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Re: Announcing GNU ethical criteria for code repositories

The FSF write:
> Today, the FSF and GNU project announced the first version of
> criteria for evaluating services that host free software source
> code repositories for distribution and collaborative
> development. Developed with the leadership of Richard Stallman
> and GNU volunteers, the criteria provide a framework for code
> repositories to ensure that they respect their users in a manner
> consonant with the values of the free software movement, and for
> users to hold these crucial institutions accountable.
> The criteria emphasize protection of privacy (including
> accessibility through the [Tor
> network](https://www.torproject.org)), functionality without
> [nonfree JavaScript](https://www.fsf.org/campaigns/freejs),
> compatibility with copyleft licensing and philosophy, and equal
> treatment of all users' traffic.
> [Published on
> gnu.org](https://www.gnu.org/software/repo-criteria.html), the
> criteria are directed at services hosting parts of the GNU
> operating system, but they're recommended for anyone who wants to
> use a service for publicly hosting free source code (and
> optionally, executable programs as well). Moving forward, we will
> update the criteria in response to technological and social
> changes in the landscape of code hosting.

I took a look at these and many of these seem to be the kind of things
that Debian would care about too.  I don't know if we want to adopt
some set of principles like this and if so where we would document

If we did, I think my personal view would be as follows.


  Services provided or endorsed by Debian.

  Including, but not necessarily limited to:
    - official Debian services;
    - services which are presently unofficial but intended to
      become official Debian services;
    - services hosted on Debian infrastructure;
    - services recommended by official Debian documentation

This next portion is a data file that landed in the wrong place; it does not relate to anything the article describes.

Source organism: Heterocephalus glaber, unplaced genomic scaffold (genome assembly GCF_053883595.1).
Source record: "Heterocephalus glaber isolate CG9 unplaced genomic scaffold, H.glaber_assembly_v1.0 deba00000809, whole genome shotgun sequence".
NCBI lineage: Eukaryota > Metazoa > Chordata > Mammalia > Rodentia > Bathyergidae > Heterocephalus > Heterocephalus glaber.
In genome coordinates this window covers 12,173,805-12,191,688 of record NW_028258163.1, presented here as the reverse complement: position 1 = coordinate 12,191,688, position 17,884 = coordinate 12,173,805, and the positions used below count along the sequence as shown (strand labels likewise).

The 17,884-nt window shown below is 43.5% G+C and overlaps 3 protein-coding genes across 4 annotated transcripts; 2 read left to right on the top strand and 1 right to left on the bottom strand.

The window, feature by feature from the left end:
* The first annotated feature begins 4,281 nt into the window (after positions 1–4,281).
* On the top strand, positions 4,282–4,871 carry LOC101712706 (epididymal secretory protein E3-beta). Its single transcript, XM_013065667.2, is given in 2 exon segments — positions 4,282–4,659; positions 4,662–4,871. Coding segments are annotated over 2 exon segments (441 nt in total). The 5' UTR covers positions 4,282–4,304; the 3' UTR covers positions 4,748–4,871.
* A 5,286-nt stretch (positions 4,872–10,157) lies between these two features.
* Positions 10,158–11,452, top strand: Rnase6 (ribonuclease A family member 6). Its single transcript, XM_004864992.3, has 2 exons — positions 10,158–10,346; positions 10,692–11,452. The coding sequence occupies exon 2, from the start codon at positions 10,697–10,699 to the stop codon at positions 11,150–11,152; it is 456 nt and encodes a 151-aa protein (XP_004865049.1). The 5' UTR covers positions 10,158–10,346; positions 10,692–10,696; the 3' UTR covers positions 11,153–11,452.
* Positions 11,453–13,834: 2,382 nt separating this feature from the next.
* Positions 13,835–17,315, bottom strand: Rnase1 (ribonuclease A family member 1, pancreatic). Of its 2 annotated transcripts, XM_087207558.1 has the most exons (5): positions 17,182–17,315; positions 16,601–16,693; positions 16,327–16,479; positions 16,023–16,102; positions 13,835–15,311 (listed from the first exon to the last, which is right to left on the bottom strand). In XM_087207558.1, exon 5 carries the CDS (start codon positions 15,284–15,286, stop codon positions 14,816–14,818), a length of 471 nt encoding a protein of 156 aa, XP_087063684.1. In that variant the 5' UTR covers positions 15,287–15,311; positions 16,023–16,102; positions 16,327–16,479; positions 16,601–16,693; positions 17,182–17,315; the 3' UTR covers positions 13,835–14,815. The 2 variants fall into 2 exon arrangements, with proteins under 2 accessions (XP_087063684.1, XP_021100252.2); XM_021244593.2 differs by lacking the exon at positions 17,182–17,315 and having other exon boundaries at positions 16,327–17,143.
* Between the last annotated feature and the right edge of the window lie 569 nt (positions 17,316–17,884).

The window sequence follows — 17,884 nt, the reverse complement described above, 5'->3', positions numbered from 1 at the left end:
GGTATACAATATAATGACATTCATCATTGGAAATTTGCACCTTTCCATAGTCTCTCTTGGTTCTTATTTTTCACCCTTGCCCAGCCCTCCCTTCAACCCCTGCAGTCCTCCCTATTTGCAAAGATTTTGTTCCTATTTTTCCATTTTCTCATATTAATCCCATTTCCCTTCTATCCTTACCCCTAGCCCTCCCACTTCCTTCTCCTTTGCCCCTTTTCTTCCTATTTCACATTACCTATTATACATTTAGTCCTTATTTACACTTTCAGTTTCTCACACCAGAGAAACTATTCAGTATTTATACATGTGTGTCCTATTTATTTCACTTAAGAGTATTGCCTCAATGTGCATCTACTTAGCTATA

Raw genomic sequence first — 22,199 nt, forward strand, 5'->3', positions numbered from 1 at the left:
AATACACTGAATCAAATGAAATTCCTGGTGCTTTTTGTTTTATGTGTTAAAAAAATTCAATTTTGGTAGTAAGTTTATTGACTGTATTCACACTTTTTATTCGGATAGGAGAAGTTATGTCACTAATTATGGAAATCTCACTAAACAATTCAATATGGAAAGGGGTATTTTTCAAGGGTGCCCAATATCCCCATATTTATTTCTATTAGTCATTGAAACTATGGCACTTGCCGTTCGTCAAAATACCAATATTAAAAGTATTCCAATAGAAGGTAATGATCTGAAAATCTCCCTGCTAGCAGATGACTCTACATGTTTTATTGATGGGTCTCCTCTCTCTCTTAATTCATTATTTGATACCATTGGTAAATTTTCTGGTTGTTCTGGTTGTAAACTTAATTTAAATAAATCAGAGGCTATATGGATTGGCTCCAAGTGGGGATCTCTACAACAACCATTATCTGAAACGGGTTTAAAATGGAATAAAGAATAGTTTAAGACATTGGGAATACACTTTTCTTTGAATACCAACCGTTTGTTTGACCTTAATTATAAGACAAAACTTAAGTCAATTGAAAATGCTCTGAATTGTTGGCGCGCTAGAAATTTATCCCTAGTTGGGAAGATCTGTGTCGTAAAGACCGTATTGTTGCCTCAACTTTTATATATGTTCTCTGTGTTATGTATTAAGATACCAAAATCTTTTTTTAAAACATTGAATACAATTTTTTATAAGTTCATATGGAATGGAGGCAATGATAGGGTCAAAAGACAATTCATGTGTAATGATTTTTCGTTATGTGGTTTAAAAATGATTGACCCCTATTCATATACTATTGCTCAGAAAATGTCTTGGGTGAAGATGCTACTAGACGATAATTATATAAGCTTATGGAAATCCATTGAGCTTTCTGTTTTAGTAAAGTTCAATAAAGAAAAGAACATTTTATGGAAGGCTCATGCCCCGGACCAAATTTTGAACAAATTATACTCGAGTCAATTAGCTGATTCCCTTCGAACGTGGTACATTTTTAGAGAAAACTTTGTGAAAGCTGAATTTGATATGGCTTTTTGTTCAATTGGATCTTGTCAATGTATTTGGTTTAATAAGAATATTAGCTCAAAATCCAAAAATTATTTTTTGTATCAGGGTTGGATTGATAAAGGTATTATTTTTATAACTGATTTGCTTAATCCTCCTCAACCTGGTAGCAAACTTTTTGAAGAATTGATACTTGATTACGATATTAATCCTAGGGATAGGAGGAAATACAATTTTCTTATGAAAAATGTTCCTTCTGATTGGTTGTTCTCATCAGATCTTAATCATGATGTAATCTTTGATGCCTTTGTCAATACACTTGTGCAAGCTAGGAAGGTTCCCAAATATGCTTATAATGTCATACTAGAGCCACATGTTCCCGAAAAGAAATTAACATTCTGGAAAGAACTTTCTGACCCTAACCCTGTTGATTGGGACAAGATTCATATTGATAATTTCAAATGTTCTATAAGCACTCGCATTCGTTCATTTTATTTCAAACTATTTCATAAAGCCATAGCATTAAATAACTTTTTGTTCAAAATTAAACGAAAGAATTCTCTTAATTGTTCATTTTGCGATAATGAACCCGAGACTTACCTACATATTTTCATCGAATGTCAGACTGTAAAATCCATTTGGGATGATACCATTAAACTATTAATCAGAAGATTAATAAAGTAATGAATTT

(including documentation from packaging teams);
    - services which host official Debian resources
      including team packaging repos, etc.


  Server code and all of its dependencies are Free Software (by
  Debian's definition).  [A1; implies most of C0]  Ideally, server
  code is in Debian main.

  Read-only access available to the public [A+0] except for the kinds
  of cases where we already make an exception to our principles of

  Data exportable in a machine-readable format. [A+5]

  All important functions work without JS. [A0]

  Any software required to use the service must be in Debian main.
  [implies C1]

  No discrimination against classes of users or countries. [C2]

  Access permitted via Tor. [C3]

  No odious terms of service conditions. [C4]

  Sensible recommendations and defaults for licensing; all default and
  primarily-recommended licence(s) should be GPLv3+-compatible.  [~C5]

  Support for https strongly recommended but not mandatory. [C6]

  No reporting of site visitors to third parties, so no third-party
  tracking tags or images.  [B1]

  No per-user tracking of non-logged in users.  No cookies or
  equivalent, except as required for the site to function (eg for
  login, and recording preferences of anonymous users).  (And no
  stupid cookie popup banners.)  [related to B1]

  Limit logging to what is required for audit and debugging.
  [Related to A+1, A+2]

  As accessible as possible [A+3, A+4 are relevant; I'm not qualified
  to say whether those exact standards are sensible].

(Notes in [ ] are references to the paragraphs in the FSF's criteria


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